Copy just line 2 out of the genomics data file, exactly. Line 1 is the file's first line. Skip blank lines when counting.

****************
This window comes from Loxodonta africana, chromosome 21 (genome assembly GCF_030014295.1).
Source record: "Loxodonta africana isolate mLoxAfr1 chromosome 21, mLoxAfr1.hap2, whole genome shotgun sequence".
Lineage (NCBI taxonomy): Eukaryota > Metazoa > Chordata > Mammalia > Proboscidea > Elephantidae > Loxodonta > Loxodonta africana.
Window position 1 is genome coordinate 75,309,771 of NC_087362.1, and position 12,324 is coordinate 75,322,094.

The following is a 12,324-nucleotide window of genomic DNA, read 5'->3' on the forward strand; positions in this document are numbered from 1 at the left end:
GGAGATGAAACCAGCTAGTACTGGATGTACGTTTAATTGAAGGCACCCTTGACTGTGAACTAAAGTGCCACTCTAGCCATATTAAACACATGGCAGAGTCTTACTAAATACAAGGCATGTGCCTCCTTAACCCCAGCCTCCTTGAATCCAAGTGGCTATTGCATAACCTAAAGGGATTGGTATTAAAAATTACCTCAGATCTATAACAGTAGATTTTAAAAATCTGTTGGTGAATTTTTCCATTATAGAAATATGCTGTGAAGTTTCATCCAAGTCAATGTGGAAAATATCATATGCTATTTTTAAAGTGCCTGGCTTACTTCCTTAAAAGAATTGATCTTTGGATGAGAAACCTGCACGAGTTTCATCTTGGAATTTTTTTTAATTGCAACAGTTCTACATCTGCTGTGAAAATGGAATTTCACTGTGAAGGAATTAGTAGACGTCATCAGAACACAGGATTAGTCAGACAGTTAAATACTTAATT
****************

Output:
Source record: "Loxodonta africana isolate mLoxAfr1 chromosome 21, mLoxAfr1.hap2, whole genome shotgun sequence".